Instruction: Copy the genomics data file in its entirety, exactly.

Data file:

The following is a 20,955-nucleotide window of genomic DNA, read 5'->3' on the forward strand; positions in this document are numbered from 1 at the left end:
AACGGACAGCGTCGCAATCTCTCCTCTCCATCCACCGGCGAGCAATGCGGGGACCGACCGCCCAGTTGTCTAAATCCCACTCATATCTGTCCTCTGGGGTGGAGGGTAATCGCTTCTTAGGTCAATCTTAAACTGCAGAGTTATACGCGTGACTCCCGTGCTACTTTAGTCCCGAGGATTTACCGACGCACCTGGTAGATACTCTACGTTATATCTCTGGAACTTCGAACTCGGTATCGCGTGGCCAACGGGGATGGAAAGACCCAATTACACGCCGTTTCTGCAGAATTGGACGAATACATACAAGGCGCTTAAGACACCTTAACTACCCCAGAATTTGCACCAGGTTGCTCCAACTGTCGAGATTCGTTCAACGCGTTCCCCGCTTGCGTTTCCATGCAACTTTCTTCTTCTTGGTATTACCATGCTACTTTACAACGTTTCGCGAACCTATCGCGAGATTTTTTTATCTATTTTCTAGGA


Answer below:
The following is a 20,955-nucleotide window of genomic DNA, read 5'->3' on the forward strand; positions in this document are numbered from 1 at the left end:
AACGGACAGCGTCGCAATCTCTCCTCTCCATCCACCGGCGAGCAATGCGGGGACCGACCGCCCAGTTGTCTAAATCCCACTCATATCTGTCCTCTGGGGTGGAGGGTAATCGCTTCTTAGGTCAATCTTAAACTGCAGAGTTATACGCGTGACTCCCGTGCTACTTTAGTCCCGAGGATTTACCGACGCACCTGGTAGATACTCTACGTTATATCTCTGGAACTTCGAACTCGGTATCGCGTGGCCAACGGGGATGGAAAGACCCAATTACACGCCGTTTCTGCAGAATTGGACGAATACATACAAGGCGCTTAAGACACCTTAACTACCCCAGAATTTGCACCAGGTTGCTCCAACTGTCGAGATTCGTTCAACGCGTTCCCCGCTTGCGTTTCCATGCAACTTTCTTCTTCTTGGTATTACCATGCTACTTTACAACGTTTCGCGAACCTATCGCGAGATTTTTTTATCTATTTTCTAGGA